Forty years ago, if you found your way off the roads that trace out of Bombay and into the villages of Goa, India. If you moved through the dusty streets and found a young girl, playing with her siblings outside a small yard in a small house and you told her that in four decades she would be standing here, on this stage, in front of so many strong, intelligent women that continually inspire her, she would not believe you.
But that is because life had not taught her the lessons that come with tragedy and triumph. That little girl didn’t know how much she would learn about helping support a family after the sudden death of her father. The attention to family and the sacrifice to make a better life for all of them.
She hadn’t yet taken a risk and moved to Tehran to spread her wings and explore and fall in love. She would not know that she would marry a brilliant physician, who encouraged her dreams and brought her to this amazing country of opportunity. She wouldn’t know about the three wonderful children that would support her endeavors as she decided to go to law school. The daughters that would make her breakfast when she had to prepare for class that morning. The son that would go to the library with her and do his homework so she would do hers. The husband that knew she wanted to help people and, through legal aid, she would be able to do that. The family that went on the campaign trail with her when she ran for Judge.
This past June, I was honored to attend the First Pan American Judges’ Summit on Social Justice and the Franciscan Doctrine in the Vatican City and found inspiration in the words of His Holiness Pope Francis: “Esteemed magistrates, you have an essential role; allow me to tell you that …you are social poets…your noble and onerous mission requires devoting yourselves to the service of justice and the common good with the constant calling to ensure that the rights of the people especially those of the most vulnerable, be respected and guaranteed.” These words speak to the very heart of the mission and values of NAWJ and help inform the work we will do together in the coming year and beyond.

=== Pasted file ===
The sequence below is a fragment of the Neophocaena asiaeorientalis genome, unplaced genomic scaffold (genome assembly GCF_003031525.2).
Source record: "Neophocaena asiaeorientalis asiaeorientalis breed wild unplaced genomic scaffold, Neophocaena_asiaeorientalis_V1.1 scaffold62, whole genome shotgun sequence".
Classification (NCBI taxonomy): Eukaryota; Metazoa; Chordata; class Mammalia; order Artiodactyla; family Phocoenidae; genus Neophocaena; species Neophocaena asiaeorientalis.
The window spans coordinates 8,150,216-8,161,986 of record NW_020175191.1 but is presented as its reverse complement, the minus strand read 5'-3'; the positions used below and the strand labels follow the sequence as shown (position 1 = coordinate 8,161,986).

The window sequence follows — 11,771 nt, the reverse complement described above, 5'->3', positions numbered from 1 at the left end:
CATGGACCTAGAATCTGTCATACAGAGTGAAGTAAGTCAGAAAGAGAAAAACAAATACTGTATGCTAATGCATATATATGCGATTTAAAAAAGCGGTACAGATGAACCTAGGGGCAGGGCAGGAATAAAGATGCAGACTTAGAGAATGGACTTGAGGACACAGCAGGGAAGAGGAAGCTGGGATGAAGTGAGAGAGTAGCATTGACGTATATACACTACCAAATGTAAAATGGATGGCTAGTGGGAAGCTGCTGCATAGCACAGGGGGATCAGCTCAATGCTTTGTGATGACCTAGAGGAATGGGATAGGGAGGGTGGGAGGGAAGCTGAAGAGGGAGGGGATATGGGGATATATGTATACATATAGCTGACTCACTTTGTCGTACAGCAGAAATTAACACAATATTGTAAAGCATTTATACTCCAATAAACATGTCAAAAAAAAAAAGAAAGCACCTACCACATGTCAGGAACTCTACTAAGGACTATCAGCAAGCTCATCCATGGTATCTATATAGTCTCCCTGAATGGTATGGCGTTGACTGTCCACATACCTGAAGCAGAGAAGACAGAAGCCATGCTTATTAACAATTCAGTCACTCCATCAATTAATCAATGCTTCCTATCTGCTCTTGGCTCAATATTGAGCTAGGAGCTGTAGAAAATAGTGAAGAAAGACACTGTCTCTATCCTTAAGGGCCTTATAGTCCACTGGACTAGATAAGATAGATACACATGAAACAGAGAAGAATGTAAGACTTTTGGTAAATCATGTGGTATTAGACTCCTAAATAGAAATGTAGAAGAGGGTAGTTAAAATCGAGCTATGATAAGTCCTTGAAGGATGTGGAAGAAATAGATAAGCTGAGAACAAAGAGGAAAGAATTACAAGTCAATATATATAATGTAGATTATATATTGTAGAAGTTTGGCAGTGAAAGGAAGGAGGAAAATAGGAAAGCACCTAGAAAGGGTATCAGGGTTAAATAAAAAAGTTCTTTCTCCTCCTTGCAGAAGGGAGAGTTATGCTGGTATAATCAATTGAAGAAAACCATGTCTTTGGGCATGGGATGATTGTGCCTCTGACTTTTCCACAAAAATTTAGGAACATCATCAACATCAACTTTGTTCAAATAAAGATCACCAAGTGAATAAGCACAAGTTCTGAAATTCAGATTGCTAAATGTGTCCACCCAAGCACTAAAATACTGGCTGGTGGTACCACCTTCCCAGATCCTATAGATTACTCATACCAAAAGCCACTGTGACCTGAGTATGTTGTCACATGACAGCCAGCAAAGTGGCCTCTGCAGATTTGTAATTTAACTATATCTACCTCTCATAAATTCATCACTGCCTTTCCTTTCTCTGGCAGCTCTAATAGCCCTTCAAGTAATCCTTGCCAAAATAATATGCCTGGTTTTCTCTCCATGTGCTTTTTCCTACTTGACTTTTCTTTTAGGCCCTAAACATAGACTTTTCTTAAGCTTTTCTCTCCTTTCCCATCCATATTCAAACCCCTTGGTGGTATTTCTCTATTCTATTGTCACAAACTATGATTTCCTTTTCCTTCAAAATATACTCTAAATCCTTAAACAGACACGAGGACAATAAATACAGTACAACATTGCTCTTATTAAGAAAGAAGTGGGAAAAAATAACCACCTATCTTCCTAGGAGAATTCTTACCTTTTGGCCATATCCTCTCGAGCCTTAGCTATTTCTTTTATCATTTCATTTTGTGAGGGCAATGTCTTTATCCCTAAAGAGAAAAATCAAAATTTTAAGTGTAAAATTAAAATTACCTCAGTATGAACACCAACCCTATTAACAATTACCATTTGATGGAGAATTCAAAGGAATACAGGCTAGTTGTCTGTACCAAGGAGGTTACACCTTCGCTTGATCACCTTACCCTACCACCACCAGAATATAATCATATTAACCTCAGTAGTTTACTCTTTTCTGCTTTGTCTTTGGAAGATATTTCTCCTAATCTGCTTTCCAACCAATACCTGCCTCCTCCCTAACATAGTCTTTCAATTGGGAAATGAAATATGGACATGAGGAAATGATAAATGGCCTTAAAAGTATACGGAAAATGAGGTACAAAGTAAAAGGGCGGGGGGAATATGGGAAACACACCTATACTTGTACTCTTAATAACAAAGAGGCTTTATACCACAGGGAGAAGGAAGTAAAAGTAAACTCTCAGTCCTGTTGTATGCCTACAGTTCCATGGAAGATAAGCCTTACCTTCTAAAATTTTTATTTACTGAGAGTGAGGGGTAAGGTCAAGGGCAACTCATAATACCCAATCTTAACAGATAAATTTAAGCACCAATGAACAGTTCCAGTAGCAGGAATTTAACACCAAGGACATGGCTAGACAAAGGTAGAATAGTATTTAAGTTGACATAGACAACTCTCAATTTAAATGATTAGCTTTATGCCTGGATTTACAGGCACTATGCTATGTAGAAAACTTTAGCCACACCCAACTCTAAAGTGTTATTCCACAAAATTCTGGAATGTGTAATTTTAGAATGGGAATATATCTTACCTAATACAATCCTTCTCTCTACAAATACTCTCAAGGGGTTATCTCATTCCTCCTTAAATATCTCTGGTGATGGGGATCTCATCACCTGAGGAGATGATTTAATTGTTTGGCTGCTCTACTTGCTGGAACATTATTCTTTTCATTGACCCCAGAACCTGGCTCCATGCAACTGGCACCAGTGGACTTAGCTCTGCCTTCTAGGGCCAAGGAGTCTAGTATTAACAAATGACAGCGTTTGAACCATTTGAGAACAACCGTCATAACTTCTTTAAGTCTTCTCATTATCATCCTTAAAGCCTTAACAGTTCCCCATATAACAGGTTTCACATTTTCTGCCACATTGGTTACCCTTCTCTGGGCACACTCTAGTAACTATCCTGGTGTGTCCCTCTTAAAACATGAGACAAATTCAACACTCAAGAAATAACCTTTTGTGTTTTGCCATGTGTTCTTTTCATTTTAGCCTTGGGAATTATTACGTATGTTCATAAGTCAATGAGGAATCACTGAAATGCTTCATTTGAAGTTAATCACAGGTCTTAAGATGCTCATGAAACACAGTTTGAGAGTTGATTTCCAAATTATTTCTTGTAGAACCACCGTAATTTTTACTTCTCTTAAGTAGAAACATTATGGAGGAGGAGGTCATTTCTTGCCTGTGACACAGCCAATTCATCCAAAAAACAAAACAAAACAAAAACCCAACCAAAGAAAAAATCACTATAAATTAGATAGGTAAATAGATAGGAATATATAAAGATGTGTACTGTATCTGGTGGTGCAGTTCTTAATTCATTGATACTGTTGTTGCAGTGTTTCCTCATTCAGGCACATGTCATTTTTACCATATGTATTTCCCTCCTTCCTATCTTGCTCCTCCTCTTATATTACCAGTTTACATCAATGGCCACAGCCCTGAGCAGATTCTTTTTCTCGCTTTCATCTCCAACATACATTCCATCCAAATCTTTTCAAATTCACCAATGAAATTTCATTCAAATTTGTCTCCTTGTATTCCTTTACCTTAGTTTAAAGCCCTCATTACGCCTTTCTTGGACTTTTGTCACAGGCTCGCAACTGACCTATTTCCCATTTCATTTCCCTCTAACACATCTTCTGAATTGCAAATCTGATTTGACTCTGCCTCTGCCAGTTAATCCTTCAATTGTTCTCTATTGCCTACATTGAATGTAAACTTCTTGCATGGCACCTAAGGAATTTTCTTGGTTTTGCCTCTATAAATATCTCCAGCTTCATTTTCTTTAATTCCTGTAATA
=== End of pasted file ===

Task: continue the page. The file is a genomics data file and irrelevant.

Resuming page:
(Photo: Hon. Bernadette D’Souza being sworn in by Chief Judge Anna Blackburne-Rigsby of the District of Columbia Court of Appeals.)
I am honored to serve as your President and stay the course of the impeccable leadership provided by Judge Tamila Ipema and all of our esteemed Past Presidents of NAWJ. NAWJ has flourished under her steady leadership, and this year she has managed challenging organizational change and an increasingly tumultuous situations with the utmost grace. It is my sincere hope that we will continue to benefit from her guidance and expertise in her role as Immediate Past President, and I look forward to working together to further the goals and progress of our organization. Tamila has set a standard of excellence for all that follow in her footsteps, and I am personally grateful for her kind support and encouragement that has made in possible for me to serve as your incoming President.